Now for the grand finale, creating the border or frame for the blocks. I chose a dark brown fabric for an accent color and then I found another blue/green for the wider outer border. I am thrilled that they are from my stash so I didn’t have to buy anything new for this project.
I want the strips of the border to end up 5 1/2″ wide like the cornerstone blocks of the focus fabric so I cut the brown WOF at 1 1/2″ and the blue green at 3 3/4″. I sewed them together as a strip unit. **You have to allow for the seam allowance. Basically, you lose 1/2″ when you sew two pieces together.**
I decided to sew the strip set to the shorter sides of the quilt top first and then I squared up the edges. This means making the edges of the strip set even with the ends of the quilt top.
Next I sewed 5 1/2″ squares of the hedgehog fabric to another piece of the strip set and then sewed them to the remaining sides. **This part can be tricky so I recommend basting the end squares on and testing the fit before doing the final sewing. I never get it right the first time.**
And Voila! we have a finished quilt top!! I love the way it came out and next week we will discuss the backing/batting question.
I had decided on an alternating pattern for my hedgehog focus fabric and the 4 patch. I ran into a little trouble when I put it all together and realized I hadn’t been as careful as I should have and ended up with one four patch going the wrong way.
Out comes another important tool I should have mentioned, the seamripper or the UNSEWER. Mistakes are inevitable. Try and not get too upset about them. If you just can’t face unsewing your work, put it down and try again at another time.
I decided to add a few more rows to make it a better size. After that I needed to make the important decision about borders. Borders are used to contain the design and accent the colors in the fabric. I enjoy this focus fabric so much that I want to make cornerstones of the bigger hedgehogs. This means each corner of the border will have a square of the fabric.
To get the look I want I fussycut the fabric. Once I had decided on the size of the block, I took my ruler (which is clear) and held it over the fabric until I had a complete image within my dimensions (5 1/2″square).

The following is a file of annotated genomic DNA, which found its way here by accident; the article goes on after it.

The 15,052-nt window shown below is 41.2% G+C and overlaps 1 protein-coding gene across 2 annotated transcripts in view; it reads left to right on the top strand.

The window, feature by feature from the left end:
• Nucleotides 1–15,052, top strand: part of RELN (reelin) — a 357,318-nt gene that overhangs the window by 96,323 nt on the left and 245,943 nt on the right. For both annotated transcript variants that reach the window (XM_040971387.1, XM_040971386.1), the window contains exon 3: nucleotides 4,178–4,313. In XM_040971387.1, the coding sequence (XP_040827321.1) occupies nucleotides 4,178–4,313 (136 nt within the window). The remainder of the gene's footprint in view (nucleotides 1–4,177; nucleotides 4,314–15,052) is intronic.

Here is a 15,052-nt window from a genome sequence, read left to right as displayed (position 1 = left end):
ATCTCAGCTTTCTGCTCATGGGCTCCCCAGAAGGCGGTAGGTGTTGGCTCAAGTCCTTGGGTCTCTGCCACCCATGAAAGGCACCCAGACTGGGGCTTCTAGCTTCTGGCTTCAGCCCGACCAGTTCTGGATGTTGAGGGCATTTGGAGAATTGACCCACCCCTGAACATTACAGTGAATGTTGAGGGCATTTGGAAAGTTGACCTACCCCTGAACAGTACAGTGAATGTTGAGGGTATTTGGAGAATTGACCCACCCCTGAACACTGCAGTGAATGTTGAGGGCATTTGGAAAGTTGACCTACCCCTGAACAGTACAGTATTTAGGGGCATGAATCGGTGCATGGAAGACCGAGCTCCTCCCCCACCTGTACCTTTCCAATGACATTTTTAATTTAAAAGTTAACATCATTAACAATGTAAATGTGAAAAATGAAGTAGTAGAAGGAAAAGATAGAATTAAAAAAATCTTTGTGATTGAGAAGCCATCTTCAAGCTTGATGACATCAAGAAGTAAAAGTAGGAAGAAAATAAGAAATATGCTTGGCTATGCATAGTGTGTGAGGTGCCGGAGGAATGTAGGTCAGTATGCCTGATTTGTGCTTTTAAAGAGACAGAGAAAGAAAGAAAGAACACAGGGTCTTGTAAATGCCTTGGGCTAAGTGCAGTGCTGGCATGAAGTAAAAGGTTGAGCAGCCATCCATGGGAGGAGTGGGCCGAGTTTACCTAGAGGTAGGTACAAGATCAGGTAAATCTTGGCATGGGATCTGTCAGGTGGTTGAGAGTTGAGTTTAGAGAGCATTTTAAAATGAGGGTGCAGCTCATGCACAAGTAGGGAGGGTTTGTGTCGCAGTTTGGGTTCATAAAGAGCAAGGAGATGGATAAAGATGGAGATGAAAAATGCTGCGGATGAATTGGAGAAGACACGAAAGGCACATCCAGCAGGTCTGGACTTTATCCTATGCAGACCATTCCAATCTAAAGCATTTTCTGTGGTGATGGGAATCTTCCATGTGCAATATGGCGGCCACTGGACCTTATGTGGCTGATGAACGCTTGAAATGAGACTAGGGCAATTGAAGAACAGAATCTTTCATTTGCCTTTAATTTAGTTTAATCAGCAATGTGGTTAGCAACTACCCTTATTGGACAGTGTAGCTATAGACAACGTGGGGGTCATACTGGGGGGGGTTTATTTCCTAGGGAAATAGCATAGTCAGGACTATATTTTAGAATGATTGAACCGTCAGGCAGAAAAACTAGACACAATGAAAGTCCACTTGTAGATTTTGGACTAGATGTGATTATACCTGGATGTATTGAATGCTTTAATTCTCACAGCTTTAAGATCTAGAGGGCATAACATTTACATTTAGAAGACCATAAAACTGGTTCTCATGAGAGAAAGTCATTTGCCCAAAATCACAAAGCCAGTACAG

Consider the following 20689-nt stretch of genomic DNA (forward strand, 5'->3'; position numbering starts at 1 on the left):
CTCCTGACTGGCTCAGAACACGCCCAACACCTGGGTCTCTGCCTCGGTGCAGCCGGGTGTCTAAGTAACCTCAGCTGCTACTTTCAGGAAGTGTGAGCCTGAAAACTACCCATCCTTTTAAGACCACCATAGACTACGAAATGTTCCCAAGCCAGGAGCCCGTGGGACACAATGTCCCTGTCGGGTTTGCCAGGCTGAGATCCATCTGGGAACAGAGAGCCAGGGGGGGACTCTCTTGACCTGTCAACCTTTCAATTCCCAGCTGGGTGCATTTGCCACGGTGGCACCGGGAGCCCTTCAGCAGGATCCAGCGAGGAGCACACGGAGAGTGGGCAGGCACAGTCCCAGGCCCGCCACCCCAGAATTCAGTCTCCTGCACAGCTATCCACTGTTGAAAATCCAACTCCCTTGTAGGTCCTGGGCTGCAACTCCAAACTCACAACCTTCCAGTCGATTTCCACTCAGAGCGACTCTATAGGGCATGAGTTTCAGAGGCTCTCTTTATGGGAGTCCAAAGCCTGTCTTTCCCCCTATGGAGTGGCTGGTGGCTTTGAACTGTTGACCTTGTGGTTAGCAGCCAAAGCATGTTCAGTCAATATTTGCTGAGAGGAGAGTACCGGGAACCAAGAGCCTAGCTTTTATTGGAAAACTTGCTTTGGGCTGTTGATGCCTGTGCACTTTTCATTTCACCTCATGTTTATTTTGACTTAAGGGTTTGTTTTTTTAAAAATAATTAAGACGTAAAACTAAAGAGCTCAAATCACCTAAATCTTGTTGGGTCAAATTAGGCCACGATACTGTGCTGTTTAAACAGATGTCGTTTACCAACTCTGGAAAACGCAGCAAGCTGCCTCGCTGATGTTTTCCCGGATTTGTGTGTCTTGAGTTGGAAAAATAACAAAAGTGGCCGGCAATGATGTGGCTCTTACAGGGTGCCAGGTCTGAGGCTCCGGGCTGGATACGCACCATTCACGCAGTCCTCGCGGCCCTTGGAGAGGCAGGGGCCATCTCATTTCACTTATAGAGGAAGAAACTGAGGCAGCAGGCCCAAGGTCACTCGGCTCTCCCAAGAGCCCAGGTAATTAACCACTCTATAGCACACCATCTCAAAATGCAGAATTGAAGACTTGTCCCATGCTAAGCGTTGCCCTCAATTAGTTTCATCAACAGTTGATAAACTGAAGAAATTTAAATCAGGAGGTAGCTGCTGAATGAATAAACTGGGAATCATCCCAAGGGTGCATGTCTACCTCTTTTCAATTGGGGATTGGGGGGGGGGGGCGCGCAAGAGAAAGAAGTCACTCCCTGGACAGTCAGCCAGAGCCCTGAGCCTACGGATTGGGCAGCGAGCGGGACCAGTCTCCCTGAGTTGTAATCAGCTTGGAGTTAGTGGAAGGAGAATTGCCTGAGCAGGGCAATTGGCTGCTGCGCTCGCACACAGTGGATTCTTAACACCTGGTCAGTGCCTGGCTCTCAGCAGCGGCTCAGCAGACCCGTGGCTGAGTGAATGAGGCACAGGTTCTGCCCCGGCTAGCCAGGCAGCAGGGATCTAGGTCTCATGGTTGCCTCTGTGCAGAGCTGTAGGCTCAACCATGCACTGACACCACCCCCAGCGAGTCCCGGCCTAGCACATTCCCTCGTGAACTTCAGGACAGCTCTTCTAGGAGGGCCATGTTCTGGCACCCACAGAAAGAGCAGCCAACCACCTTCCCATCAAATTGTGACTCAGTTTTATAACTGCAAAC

Next post we will finish the borders and complete the quilt top.
I’ve had two pieces of hedgehog fabric for awhile and thought they’d be perfect for a baby quilt. I decided to treat the fabric with the larger print as my focus fabric and treat it as my medium value. The other fabric has smaller hedgehogs and a light background. I next looked to see what colors were in common between the two and I decided to go with a blue/green fabric because there were shades of both in the two related fabrics.
I cut the blue and smaller hedgehog fabric in 3″ strips WOF and then sewed them together along the long edge. I then cut them up in 3″ pieces and this resulted in pairs.
I pressed them with the seam towards the dark fabric. *This is very important. Be consistent with your pressing and you will be a happier quilter!* When you lay the alternating blocks together, the seams tuck into each other and this helps with your accuracy. This is called nesting the seams. Once they are sewn together you have successfully made a 4 patch block.
Next you need to cut the focus fabric to the correct size – 5 1/2″. I initially cut 3 strips WOF since I haven’t really decided how big this baby quilt is going to be.
Next week, we will put it all together and add borders.
Disclaimer: As with any blog, this one is being written with my own prejudices and taste. That being said, I like quilts with contrast and colors that pop… most of the time. There are ‘low volume’ or monochromatic quilts but they really don’t appeal to me so I will concentrate on contrast and value.
When you are combining more than two colors you want to think about the value of your fabrics; light, medium and dark. Usually the light and dark are easy enough to figure out but the medium value can be tricky. You need something that contrasts enough with the other fabrics and brings something to the design. *Fabrics ‘read’ differently depending on their neighbors.*
My first photo shows a range of values; dark blue, medium raindrop fabric and some light blue birds.
The value changes though when you take out the dark blue. Now the raindrop is the dark, the bluebirds are the medium and a sky colored fabric is the light.
My advice for a beginner is to look through a fabric shop and find a fabric you just fall in love with. This is your starting point. Next, ask for help picking out the accompanying fabrics. If you are lucky, your fabric shop will have spot you can line up the bolts and then step away. Squint your eyes or look through a camera lens so you get some distance and see if there is enough contrast between the colors.
My final photo shows a mini quilt I made where I did not follow my own advice. The yellow is definitely a contrast from the black but there are actually two different fabrics around the swirl. I still love it but it didn’t reach it’s full potential because I wasn’t bold enough in my fabric choices.
Next week we will start our first project, a four patch block and a fun conversation print.